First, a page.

|T3.3.1 Intelligent AUV mapping|
|T3.3.2 AUV-ASV Cooperation|
Lead: UdG, Coronis, IQUA
Nowadays, AUVs carry out exploration missions by following pre-programmed lawn-mower trajectories while tracking the terrain to maintain optimal navigation and optimizing survey coverage and data quality. However, very little on-board processing of the collected data is performed, thus the AUV is not aware of its own performance in terms of the quality of the data that is being acquired, and mapping is often performed offline. State-of-the-art 3D mapping relies on sparse techniques such as bundle adjustment (BA) and structure from motion (SfM), which jointly estimate sparse 3D points of the scene and the vehicle poses. To obtain an optimal solution, a nonlinear optimization is performed on a complete set of vehicle poses and 3D points observed by the camera in a stochastic estimation framework which accounts for Gaussian noise models in the observations. However, for large scale applications, this is an expensive procedure and it is normally performed offline, after the acquisition process. This post-mission processing leads to gaps in the coverage or detection of interest areas that have not been properly covered, and despite the best efforts, several deployments over the same area are still commonly required, significantly rising the total cost of the mission due to the costs of ship-time and highly trained personnel.
Within Task T3.3.1, algorithms will be developed to endow the explorer AUV with more intelligence by means of the following strategies: (1) the robot will process the collected data onboard to estimate the quality of the acquired data in mission time; (2) a machine learning process running onboard will recognise interest targets, e.g. seagrass meadows, amphorae field, shipwreck artefacts, etc. in mission time; (3) once an interest target is identified, the AUV will re-plan its mission to cover the target area with higher resolution at a shorter distance and approach the target from optimal viewpoints; (4) once an interest area is defined, the AUV will build a sparse optical map using a stochastic estimation framework, while the images are being acquired. The AUV will monitor which parts of the environment have been adequately mapped according to relevant criteria – namely the 3D model complexity and geometric uncertainty-, addressing at mission-time the question “which parts of the environment shall we map next or re-visit?”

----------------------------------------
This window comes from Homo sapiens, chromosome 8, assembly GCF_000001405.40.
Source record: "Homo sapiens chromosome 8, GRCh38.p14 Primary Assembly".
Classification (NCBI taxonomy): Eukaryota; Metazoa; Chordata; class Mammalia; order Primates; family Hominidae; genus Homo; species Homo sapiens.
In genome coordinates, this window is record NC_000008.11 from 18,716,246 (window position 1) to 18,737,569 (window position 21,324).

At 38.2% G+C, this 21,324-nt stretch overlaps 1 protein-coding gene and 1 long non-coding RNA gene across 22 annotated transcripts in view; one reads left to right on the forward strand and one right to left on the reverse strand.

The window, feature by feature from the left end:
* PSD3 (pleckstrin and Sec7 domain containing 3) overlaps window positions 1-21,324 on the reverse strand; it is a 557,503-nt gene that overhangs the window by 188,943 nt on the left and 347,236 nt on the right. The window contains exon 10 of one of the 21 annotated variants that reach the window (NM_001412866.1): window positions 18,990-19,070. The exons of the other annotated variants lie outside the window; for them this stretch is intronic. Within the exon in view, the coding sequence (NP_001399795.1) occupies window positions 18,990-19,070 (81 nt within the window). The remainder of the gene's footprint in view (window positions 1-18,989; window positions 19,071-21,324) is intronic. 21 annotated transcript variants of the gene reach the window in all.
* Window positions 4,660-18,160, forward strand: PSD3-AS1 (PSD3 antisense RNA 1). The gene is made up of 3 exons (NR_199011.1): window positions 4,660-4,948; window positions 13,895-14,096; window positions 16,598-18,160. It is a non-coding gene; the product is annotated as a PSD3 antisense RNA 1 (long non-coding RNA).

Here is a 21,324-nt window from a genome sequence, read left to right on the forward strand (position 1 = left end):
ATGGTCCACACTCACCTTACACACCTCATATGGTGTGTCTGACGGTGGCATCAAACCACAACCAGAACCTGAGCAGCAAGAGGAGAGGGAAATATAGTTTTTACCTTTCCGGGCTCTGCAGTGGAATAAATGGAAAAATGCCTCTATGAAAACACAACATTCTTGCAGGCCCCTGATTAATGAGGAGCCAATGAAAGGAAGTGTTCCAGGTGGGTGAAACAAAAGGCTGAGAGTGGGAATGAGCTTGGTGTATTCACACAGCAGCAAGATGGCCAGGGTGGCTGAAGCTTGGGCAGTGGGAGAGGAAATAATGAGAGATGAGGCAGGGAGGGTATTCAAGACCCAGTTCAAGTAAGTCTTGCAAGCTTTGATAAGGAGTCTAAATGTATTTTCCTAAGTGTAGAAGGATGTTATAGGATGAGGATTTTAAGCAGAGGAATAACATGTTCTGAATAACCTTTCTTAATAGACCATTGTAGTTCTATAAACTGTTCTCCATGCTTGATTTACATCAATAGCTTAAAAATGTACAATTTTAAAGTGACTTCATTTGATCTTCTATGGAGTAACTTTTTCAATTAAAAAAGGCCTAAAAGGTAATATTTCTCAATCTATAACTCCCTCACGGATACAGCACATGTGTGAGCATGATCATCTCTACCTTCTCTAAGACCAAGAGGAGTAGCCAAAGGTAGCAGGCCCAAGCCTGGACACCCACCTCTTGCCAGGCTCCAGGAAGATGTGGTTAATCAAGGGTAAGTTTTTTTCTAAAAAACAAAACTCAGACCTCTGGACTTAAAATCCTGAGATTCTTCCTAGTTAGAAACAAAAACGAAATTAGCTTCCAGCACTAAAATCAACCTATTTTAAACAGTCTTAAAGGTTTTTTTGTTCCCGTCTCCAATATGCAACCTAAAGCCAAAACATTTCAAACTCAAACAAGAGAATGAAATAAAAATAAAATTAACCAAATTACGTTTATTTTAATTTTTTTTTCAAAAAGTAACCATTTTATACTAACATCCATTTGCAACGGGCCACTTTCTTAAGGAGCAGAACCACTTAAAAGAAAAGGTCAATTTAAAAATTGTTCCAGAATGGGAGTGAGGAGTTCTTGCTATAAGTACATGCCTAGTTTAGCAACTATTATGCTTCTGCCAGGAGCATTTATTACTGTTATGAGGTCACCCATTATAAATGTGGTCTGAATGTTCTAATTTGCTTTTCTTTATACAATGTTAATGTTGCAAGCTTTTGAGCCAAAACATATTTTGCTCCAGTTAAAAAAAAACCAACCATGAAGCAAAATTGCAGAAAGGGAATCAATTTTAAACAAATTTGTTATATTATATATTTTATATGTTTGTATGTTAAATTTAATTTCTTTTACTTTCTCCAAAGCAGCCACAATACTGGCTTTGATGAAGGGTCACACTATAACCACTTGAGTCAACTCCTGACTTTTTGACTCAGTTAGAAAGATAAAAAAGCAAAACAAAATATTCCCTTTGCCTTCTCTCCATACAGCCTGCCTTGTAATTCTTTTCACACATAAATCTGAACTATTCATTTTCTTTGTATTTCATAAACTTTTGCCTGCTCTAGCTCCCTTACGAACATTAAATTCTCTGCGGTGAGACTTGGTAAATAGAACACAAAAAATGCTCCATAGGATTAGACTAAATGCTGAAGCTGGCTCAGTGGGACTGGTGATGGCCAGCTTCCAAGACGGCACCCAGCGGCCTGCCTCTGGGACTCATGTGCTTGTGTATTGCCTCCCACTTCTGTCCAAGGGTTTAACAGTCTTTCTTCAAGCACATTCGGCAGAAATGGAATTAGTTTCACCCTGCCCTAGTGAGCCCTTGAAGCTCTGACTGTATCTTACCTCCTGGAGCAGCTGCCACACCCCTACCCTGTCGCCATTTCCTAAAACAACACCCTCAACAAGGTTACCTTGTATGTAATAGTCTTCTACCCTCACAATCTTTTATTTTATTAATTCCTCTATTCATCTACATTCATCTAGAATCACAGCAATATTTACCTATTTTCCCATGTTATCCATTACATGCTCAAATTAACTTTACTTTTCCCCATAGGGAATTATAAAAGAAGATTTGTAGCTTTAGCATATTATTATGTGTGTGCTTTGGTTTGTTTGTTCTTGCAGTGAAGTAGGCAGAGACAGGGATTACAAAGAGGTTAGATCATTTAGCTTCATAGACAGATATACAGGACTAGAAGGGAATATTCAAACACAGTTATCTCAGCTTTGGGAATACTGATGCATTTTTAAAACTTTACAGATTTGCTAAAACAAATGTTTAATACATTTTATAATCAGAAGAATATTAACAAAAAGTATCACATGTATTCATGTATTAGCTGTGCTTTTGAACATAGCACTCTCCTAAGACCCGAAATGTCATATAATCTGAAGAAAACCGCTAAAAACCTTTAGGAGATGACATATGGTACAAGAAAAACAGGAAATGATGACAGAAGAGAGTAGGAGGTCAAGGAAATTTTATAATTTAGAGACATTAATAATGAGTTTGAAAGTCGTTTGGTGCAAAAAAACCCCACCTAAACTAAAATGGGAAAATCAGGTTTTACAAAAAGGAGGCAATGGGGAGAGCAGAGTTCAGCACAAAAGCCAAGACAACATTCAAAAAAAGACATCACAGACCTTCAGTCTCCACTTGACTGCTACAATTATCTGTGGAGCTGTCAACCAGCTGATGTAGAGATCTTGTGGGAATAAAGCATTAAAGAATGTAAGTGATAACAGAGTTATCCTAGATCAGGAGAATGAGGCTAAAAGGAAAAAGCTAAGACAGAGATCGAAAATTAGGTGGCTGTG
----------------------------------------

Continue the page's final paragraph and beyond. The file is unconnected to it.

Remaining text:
The project aims to increase the TRL of such a system from small scale prototype (TRL4) to demonstration system (TRL 6-7). This will be achieved by solving the BA problem in an efficient way, during the mission, in an incremental fashion. We have derived a new formulation10* that is able to provide not only the solution of the optimization (location of the robot and 3D points in the environment), but also the value of the associated uncertainty of the 3D reconstruction at mission-time. The ability to obtain the reconstruction and associated quality estimation during the time of the mission subsequently enables the possibility of active feedback about the quality of the acquired data (and the 3D structure) as well as the identification of poorly mapped or even missing areas. This crucial information will have applications not only for autonomous vehicles, but also for teleoperated ones. Endowed with this additional knowledge, skilled pilots and autonomous planning schemes will be able to alter the mission in progress. By guiding the vehicle towards the problematic areas, the quality of the final representation will be significantly improved. Furthermore, such quality- aware surveys will not only reduce the need for additional deployments of the vehicle but by utilizing the next best view suggestions also greatly improve the survey efficiency, further reducing the mission time and costs.